The Parties do not dispute that the front porch and deck should have been included when calculating the lot coverage. According to the testimony of the Sullivans' architect, David MacLean, if the front porch and rear sun deck shown on the house elevation plans had been included, the lot coverage of the dwelling proposed in 2010 would have been calculated at 27.1% - an additional 1.5% coverage over that indicated on the Site Plan.

Relying on the 2010 variance, the Sullivans proceeded to raze their existing dwelling and build a new one. After construction was completed, the Barnstable Building Inspector conducted a final inspection, at which time he determined that the rear deck was not constructed in accordance with the 2010 variance conditions. More specifically, a 160 square foot deck had been constructed at the northeast corner of the house instead of the 90 square foot deck centered in the back of the house off the breakfast room, as had been shown on the house elevation plans. Determining that the rear deck was constructed in violation of the approved plans – because it had been built in a different location than approved, and increased the lot coverage over that which had been authorized – the Building Inspector refused to issue a permanent certificate of occupancy for the new dwelling.

The Sullivans then proceeded to apply to the ZBA for a modification to the 2010 variance to increase the 25.6% lot coverage authorized under the 2010 variance in order to account for the larger deck constructed. The application includes a statement relative to Chapter 40A, Section 10 findings, asserting that

owing to circumstances related to the topography of the existing structure and the applicants need for a single level dwelling affect the ability of a rear egress to exit rear of building as is required under Ma. State law. Due to the extent of the home owners handicap status an adjacent structure is necessary. . . . [D]ue to the topography and the lot, and the home owners handicap, a patio would not fulfill the needs of the applicant.

The ZBA denied the requested variance modification. The Decision and Notice, dated October 26, 2011 and filed with the Barnstable Town Clerk that same day, records a vote of five members declining to accept a series of six "findings of fact" (including findings which recited verbatim the three statutory variance prerequisites set forth in G.L. c. 40A, § 10.) The affirmative votes of the five ZBA members are then recorded relative to the following "Decision":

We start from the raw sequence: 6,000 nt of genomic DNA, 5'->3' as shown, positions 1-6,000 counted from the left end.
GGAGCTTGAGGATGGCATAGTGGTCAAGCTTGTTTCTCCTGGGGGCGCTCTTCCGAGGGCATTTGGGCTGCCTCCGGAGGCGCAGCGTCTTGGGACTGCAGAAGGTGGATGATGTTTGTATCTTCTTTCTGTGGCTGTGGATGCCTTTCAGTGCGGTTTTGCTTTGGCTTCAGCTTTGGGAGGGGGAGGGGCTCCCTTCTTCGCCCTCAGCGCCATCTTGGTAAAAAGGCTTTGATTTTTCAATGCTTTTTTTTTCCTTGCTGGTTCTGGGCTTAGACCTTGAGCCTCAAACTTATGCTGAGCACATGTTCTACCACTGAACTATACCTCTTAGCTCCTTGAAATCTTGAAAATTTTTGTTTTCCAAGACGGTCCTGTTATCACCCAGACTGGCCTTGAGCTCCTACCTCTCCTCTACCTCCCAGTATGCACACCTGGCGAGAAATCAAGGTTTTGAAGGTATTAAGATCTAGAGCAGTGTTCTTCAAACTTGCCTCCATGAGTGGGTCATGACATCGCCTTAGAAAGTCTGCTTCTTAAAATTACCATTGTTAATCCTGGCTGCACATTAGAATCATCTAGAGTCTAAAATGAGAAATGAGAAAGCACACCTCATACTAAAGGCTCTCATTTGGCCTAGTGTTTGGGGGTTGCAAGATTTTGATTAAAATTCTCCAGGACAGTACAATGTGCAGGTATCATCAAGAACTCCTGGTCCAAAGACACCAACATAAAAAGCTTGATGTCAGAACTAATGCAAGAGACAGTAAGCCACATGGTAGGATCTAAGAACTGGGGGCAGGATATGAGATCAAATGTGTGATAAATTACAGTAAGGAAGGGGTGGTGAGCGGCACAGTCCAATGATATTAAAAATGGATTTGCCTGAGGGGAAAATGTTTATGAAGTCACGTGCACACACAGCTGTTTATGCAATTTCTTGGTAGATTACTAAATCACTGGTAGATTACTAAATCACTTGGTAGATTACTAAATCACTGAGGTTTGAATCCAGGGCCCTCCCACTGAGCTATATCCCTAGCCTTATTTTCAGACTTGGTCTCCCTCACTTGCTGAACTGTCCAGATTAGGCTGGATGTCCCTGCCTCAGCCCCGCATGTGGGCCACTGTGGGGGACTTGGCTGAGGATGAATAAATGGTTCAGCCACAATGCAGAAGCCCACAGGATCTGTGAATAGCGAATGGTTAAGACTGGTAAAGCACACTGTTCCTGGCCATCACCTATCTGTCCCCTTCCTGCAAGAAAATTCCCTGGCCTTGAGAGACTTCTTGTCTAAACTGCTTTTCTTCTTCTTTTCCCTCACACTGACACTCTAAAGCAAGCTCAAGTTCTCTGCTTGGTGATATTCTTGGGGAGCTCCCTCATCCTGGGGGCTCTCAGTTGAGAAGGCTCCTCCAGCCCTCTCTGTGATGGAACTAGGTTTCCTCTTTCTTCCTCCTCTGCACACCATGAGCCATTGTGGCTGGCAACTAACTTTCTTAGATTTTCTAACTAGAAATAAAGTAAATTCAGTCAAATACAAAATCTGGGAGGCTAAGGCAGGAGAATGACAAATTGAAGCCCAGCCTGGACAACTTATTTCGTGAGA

Based on the vote that findings as required by M.G. L. Chapter 40A do not exist to justify grant of a variance, a motion was duly made and seconded to deny Appeal No. 2011-041.

The Sullivans' appeal followed.


Zoning variances are waivers of the local zoning ordinance or by-law. No one is entitled to a variance as a matter of right, and they are granted only sparingly. Lussier v. Zoning Bd. of Appeals of Peabody, 447 Mass. 531 , 534 (2006); Furlong v. Zoning Bd. of Appeals of Salem, 90 Mass. App. Ct. 737 , 739-40 (2016). The three statutory prerequisites for the grant of a variance by a local zoning board of appeals are set out in G. L. c. 40A, § 10, and authorize the local permitting authority the power to grant a variance upon a finding that

[a] owing to circumstances relating to soil conditions, shape, or topography of such land or structures and especially affecting such land or structures but not affecting generally the zoning district in which it is located, [b] a literal enforcement of the provisions of the ordinance or by-law would involve a substantial hardship, financial or otherwise, to the petitioner . . . and [c] that desirable relief may be granted without substantial detriment to the public good.

These three prerequisites are conjunctive, and a board may grant a variance only if all three conditions are met. Sheppard v. Zoning Bd. of Appeal of Boston, 81 Mass. App. Ct. 394 , 398 (2012).